Swedish book review: Mankell’s The Troubled Man

Troubled man At the recent Swedish Embassy evening, Karen and I met the charming Sarah Death, editor of the Swedish Book Review. Sarah very generously gave each of us a copy of the magazine's second issue in 2009. Among the many interesting articles in the magazine is a review by translator Laurie Thompson of Henning Mankell's upcoming The Troubled ManDen orolige mannen, published in Sweden last August, and due for publication in the United Kingdom by Harvill Secker in February 2011.

In his review, Laurie Thompson writes that although it is about Wallander, the novel is not a police procedural - although plenty of skullduggery is going on, the investigation is the responsibility of the Stockholm police, so nothing to do with Wallander officially, as he works in Ystaad. However, Wallander is affected by the events because of a very personal relationship involving his daughter Linda. Thompson explains that the plot of the novel, though fascinating, is not really what it is about. It's about Wallander the man: interfering, breaking promises, lying and ignoring procedure, but, of course, getting results. Not only is the book about Wallander's coming to terms with his age, but there are confrontations with his divorced wife Mona and an encounter with Baiba, the woman with whom he has a relationship in The Dogs of Riga, a very early book in the series. "Throughout the book, he is preoccupied by a deep love for his daughter, and his admiration of her qualities….the real subject matter – the troubled man of the title – is Wallander as a person rather than as a police officer." This is a really lovely review by Laurie Thompson, a superb translator who empathises with his author. Reading the review made me remember how much more I enjoyed the Wallander novels, despite their imperfections, than either the Swedish or the English TV versions. The Swedish version is far superior to the English, but even so it veers into melodrama and soapishness too often to be on a par with the novels. (This probably will not stop me watching the upcoming new series while I do the ironing.) If I manage to live to an old age, I shall read all the Wallander novels again, in order this time 😉 .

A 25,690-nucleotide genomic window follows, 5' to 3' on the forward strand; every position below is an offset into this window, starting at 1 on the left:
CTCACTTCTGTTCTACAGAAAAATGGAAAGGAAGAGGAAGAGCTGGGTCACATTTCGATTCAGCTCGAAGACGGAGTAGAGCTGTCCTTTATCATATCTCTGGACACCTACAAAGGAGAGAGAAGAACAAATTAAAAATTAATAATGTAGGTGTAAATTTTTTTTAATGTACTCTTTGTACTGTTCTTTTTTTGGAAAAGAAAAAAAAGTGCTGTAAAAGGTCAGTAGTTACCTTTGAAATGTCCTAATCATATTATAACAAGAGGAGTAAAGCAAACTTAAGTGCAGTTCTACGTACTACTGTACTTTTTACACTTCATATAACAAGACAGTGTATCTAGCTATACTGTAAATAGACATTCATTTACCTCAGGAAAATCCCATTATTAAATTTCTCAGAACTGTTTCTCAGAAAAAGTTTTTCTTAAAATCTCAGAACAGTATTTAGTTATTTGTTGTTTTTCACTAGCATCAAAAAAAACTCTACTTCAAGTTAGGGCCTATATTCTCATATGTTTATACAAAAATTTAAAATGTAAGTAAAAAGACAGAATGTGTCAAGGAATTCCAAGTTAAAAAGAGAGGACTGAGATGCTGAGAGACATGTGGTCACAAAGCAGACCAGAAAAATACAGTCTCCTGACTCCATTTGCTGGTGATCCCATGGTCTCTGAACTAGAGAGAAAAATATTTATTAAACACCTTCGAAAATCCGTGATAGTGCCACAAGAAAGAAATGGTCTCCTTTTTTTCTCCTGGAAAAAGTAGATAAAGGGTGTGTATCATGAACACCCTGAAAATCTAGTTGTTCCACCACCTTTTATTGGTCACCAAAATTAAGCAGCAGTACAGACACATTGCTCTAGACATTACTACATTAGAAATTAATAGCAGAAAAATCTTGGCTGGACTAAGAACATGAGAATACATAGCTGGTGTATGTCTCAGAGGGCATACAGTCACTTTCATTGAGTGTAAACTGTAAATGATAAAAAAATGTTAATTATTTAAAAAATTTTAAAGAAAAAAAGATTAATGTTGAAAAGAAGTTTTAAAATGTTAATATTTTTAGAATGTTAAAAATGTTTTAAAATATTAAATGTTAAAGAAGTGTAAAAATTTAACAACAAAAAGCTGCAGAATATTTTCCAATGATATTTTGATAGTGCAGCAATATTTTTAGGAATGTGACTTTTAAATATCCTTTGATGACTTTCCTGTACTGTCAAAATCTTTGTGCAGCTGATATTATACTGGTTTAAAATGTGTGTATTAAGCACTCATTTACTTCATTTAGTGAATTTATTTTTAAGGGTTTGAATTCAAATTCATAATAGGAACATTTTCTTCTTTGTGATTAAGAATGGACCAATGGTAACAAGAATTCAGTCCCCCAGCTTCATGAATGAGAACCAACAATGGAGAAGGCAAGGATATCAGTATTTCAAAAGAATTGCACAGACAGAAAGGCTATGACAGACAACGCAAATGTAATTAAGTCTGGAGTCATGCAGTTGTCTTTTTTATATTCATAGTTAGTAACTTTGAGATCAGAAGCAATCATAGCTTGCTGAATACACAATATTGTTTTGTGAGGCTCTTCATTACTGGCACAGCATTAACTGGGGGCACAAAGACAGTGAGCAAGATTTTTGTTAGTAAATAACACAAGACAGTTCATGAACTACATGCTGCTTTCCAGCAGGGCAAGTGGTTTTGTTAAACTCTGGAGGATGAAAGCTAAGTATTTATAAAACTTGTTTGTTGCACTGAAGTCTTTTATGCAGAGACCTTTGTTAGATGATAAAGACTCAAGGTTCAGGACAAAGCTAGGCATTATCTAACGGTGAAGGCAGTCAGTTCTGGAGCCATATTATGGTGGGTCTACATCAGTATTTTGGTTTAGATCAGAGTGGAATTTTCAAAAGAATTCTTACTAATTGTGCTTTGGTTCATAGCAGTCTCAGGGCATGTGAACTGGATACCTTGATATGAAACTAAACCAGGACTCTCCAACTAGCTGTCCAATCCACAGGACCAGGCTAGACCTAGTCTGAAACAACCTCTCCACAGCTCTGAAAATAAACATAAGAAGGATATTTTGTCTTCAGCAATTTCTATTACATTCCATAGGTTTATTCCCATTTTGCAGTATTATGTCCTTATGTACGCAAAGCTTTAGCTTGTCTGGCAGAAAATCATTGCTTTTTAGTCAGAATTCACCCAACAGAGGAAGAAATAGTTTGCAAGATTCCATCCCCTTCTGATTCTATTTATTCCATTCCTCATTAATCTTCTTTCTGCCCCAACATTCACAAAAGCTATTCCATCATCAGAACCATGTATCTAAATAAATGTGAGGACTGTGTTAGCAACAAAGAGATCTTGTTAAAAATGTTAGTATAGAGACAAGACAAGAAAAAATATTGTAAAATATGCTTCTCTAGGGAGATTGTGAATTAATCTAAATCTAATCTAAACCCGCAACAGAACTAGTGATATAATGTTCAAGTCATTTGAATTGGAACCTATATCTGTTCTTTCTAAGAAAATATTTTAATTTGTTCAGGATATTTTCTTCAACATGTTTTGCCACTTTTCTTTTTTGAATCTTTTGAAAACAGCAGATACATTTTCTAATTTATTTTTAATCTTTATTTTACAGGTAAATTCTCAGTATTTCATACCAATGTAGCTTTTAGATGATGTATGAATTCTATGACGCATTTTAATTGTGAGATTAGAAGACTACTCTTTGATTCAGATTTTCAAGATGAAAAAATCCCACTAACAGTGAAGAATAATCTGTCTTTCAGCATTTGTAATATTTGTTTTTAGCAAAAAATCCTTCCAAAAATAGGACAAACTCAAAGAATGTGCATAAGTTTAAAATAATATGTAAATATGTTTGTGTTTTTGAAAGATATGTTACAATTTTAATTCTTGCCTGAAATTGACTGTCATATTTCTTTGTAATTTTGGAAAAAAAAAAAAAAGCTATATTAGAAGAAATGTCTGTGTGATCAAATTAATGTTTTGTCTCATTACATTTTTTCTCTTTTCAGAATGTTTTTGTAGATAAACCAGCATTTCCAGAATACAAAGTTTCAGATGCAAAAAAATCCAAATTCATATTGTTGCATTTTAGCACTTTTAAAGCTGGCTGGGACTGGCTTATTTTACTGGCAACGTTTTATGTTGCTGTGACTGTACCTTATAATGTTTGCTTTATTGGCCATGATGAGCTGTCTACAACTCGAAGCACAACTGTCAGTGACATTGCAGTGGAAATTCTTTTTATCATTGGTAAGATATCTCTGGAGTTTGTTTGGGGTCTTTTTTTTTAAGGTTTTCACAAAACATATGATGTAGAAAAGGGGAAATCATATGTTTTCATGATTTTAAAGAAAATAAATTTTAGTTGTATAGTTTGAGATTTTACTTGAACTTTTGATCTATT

From Wikipedia: Henning Mankell had originally planned to write no more Wallander stories after the publication of the short story collection The Pyramid in 1999. In 2002, he released Before the Frost, a novel that shifted the focus of the stories to Wallander's daughter Linda, who joins the police force. Mankell planned more novels focusing on Linda's police career but subsequently abandoned them after the death of Johanna Sällström, the actress who portrayed Linda. Several years passed before Mankell decided there was one more Kurt Wallander story to tell. The naval aspect of the Troubled Man plot was inspired by the submarine incursions into Swedish territorial waters that occurred from 1982–83. Mankell considered these to be the worst scandals in Swedish political history.